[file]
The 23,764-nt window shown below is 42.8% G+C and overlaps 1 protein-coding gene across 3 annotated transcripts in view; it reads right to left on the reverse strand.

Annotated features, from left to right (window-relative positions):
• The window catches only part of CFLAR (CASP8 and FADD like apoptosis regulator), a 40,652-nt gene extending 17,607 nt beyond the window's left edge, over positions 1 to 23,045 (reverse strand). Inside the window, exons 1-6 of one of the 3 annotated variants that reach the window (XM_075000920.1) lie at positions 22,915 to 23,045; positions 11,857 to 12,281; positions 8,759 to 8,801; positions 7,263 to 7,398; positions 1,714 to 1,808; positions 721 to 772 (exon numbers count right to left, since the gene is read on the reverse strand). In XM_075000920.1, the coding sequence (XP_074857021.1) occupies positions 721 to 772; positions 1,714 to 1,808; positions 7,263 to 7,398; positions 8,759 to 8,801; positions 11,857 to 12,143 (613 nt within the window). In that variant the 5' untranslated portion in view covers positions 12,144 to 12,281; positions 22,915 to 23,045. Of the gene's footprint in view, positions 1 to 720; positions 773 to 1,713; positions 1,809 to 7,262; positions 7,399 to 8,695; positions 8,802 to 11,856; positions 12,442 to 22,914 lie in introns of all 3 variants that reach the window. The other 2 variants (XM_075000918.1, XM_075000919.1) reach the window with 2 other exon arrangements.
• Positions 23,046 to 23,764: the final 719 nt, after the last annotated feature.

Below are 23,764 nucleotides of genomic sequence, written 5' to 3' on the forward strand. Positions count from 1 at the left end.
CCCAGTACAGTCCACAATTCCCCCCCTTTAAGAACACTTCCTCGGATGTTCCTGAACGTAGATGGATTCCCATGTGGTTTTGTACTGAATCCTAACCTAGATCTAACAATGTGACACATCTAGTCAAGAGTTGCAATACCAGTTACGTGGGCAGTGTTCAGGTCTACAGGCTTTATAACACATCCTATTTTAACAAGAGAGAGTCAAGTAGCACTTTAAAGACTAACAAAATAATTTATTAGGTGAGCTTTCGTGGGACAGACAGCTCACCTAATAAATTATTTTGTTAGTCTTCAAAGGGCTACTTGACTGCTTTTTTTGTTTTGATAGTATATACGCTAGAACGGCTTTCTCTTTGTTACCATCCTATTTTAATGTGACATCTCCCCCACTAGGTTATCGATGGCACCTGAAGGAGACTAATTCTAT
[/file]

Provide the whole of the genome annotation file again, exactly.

The 23,764-nt window shown below is 42.8% G+C and overlaps 1 protein-coding gene across 3 annotated transcripts in view; it reads right to left on the reverse strand.

Annotated features, from left to right (window-relative positions):
• The window catches only part of CFLAR (CASP8 and FADD like apoptosis regulator), a 40,652-nt gene extending 17,607 nt beyond the window's left edge, over positions 1 to 23,045 (reverse strand). Inside the window, exons 1-6 of one of the 3 annotated variants that reach the window (XM_075000920.1) lie at positions 22,915 to 23,045; positions 11,857 to 12,281; positions 8,759 to 8,801; positions 7,263 to 7,398; positions 1,714 to 1,808; positions 721 to 772 (exon numbers count right to left, since the gene is read on the reverse strand). In XM_075000920.1, the coding sequence (XP_074857021.1) occupies positions 721 to 772; positions 1,714 to 1,808; positions 7,263 to 7,398; positions 8,759 to 8,801; positions 11,857 to 12,143 (613 nt within the window). In that variant the 5' untranslated portion in view covers positions 12,144 to 12,281; positions 22,915 to 23,045. Of the gene's footprint in view, positions 1 to 720; positions 773 to 1,713; positions 1,809 to 7,262; positions 7,399 to 8,695; positions 8,802 to 11,856; positions 12,442 to 22,914 lie in introns of all 3 variants that reach the window. The other 2 variants (XM_075000918.1, XM_075000919.1) reach the window with 2 other exon arrangements.
• Positions 23,046 to 23,764: the final 719 nt, after the last annotated feature.

Below are 23,764 nucleotides of genomic sequence, written 5' to 3' on the forward strand. Positions count from 1 at the left end.
CCCAGTACAGTCCACAATTCCCCCCCTTTAAGAACACTTCCTCGGATGTTCCTGAACGTAGATGGATTCCCATGTGGTTTTGTACTGAATCCTAACCTAGATCTAACAATGTGACACATCTAGTCAAGAGTTGCAATACCAGTTACGTGGGCAGTGTTCAGGTCTACAGGCTTTATAACACATCCTATTTTAACAAGAGAGAGTCAAGTAGCACTTTAAAGACTAACAAAATAATTTATTAGGTGAGCTTTCGTGGGACAGACAGCTCACCTAATAAATTATTTTGTTAGTCTTCAAAGGGCTACTTGACTGCTTTTTTTGTTTTGATAGTATATACGCTAGAACGGCTTTCTCTTTGTTACCATCCTATTTTAATGTGACATCTCCCCCACTAGGTTATCGATGGCACCTGAAGGAGACTAATTCTAT